The initial occurrence and early progression of cardiometabolic health risk factors associated with premature mortality in people with SMI are poorly understood, but evidence suggests that these risks appear early and typically go untreated. Recent research suggests that children and adolescents with SED are at higher risk than adults for developing metabolic abnormalities and may be especially vulnerable to the adverse metabolic effects of psychiatric medications given their developing bodies and brains. The number of children and adolescents prescribed psychiatric medications—for both off-label and FDA-approved uses—is growing, which may increase the number of young people who develop modifiable health risk factors. These findings point to the need to intervene early to reduce and/or prevent elevated cardiometabolic risk in youth with serious emotional disturbance (SED) and young adults with SMI.

Unfortunately, youth and young adults prescribed psychotropic medications are seldom screened for cardiometabolic risk factors, which go undetected and may amplify over time. Effective interventions to prevent and/or reduce these health risks exist for the general population, but they are generally unavailable to youth with SED and young adults with SMI. Furthermore, the impact of these interventions and the degree of adaptation needed for effectiveness in youth with SED and young people with SMI, who may experience cognitive impairment, motivational deficits, challenges in functioning, social isolation, few resources and limited access to healthcare, remain unknown. Two serious knowledge gaps need to be addressed: How to (1) identify cardiometabolic risk at the earliest possible opportunity in youth with SED and young adults with SMI and (2) deliver to these populations those strategies proven effective in the general population to prevent or reduce modifiable cardiometabolic risk factors associated with premature mortality.

Research Objectives

The goal of this FOA is to support research designed to develop and test the effectiveness of services interventions that aim to reduce the prevalence and magnitude of common, modifiable cardiometabolic risk factors that contribute to premature mortality in youth with SED and young adults with SMI. This FOA aims to generate the service delivery knowledge necessary to achieve 100% screening of this population for common, modifiable cardiometabolic risks and 100% referral to appropriate care to manage the identified risks. This FOA aims to support population-based approaches to prevention, identification and intervention, i.e., targeting cardiometabolic risk in entire populations of youth with SED and/or young adults with SMI within a given community or healthcare setting.

For purposes of this FOA, NIMH defines “severe mental illness” or SMI and “serious emotional disturbance” or SED as a diagnosable psychiatric disorder that results in functional impairment which substantially interferes with or limits major life activities. The criteria for inclusion as an SMI or SED relate to the severity of the psychiatric disorder causing significant impairment rather than to a specific diagnostic category, per se. For purposes of this FOA, “youth” are defined as individuals 5-18 years of age and "young adults" as 19-30 years.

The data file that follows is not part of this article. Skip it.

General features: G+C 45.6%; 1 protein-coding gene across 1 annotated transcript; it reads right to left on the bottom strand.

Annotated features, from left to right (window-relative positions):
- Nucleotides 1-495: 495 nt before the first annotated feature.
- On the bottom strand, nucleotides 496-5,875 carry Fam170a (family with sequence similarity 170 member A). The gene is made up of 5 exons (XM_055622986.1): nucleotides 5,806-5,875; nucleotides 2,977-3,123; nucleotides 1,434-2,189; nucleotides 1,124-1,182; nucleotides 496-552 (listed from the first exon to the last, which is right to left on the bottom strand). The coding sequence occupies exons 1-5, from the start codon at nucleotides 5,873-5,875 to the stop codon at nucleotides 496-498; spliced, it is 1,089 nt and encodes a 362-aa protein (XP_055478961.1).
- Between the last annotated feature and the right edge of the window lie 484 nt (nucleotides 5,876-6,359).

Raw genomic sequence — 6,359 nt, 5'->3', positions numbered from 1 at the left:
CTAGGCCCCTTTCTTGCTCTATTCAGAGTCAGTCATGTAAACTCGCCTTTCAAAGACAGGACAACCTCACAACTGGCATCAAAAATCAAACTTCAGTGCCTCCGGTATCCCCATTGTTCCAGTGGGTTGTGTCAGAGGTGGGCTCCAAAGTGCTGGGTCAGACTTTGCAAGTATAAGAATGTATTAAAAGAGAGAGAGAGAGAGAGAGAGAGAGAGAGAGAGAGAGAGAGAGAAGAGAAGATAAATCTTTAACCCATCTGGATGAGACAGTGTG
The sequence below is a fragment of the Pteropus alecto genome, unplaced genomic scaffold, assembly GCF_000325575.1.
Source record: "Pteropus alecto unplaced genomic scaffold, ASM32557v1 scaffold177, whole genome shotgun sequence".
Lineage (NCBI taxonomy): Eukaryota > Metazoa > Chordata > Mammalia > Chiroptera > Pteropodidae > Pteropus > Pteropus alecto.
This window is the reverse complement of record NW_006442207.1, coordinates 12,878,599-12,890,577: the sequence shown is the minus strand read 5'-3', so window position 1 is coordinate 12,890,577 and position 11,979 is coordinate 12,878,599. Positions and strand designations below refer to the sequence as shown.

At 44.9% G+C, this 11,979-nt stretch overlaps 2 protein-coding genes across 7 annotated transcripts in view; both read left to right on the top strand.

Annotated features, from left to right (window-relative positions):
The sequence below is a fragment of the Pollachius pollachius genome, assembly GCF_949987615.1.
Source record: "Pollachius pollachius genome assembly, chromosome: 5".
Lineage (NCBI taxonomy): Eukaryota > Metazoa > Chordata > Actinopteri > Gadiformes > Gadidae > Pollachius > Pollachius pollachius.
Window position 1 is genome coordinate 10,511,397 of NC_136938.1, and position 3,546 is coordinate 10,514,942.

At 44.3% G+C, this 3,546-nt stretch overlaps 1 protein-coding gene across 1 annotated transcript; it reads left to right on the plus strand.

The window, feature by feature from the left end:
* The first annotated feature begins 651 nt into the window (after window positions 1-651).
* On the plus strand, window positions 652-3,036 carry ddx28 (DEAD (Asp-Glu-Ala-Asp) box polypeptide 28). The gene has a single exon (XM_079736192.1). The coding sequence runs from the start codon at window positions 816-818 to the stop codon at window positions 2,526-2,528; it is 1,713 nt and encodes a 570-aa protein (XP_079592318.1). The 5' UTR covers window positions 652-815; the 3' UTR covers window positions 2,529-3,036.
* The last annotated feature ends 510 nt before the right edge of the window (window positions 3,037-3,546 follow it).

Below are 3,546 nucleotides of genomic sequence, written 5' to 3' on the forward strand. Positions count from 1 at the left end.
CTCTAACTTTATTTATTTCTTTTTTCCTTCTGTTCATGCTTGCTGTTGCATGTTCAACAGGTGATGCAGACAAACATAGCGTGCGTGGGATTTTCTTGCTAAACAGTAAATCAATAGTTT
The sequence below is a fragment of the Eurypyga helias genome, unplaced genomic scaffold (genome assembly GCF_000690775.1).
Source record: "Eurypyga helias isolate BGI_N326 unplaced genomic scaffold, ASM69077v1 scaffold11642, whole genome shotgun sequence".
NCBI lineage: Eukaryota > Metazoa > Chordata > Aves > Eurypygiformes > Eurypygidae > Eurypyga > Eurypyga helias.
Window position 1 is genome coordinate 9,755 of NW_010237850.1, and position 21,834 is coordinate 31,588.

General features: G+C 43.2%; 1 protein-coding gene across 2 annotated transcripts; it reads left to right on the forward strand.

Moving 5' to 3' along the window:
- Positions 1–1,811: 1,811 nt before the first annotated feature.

The proposed services intervention must include youth with SED and/or young adults with SMI and specifically target one or more modifiable cardiometabolic risk factors that have been linked to premature mortality in people with SMI. Ideally, the services intervention will have the following features:

  • has demonstrated the clinical effectiveness of the intervention's core components in the general population (although adaptation may be needed for equivalent effectiveness in youth with SED or young adults with SMI);
  • has relevance to the life circumstances of youth with SED or young adults with SMI;
  • will be conducted in a community-based setting that serves as a platform to engage this population (either within or outside of traditional healthcare settings);
  • has the potential to produce clinically (not just statistically) significant health improvement and reduction in common modifiable health risk factors associated with early mortality in people with SMI;
  • will target all youth with SED or young adults with SMI in a given setting, community or care delivery system;
  • has a high likelihood for real-world feasibility in terms of required resources, staffing, training, and patient acceptability;
  • has strong potential to be expanded easily to many settings, so as to reach a large portion of at-risk youth with SED or young adults with SMI, should the services intervention prove clinically effective with this population.

This FOA is intended to support effectiveness trials that not only test the effects of the services intervention on cardiometabolic risk reduction outcomes, but also explicitly inform understanding of whether the services intervention engages the target(s)/change mechanism(s) presumed to underlie risk reduction processes (see NIMH web page on Clinical Trials). Thus, the results of the effectiveness trial will advance knowledge regarding putative change mechanisms as well as relationships among change mechanisms and intervention outcomes.  

A variety of rigorous methodological approaches are possible for testing the impact of the services intervention. These approaches include randomized controlled trials, quasi-experimental designs with non-randomized comparison groups, time series designs, and other designs of equivalent rigor and relevance. Considerations for selecting a research design for the proposed effectiveness study include the scientific question that the study is designed to answer, practical constraints, ethical issues, and the tradeoff between maximizing internal and external validity.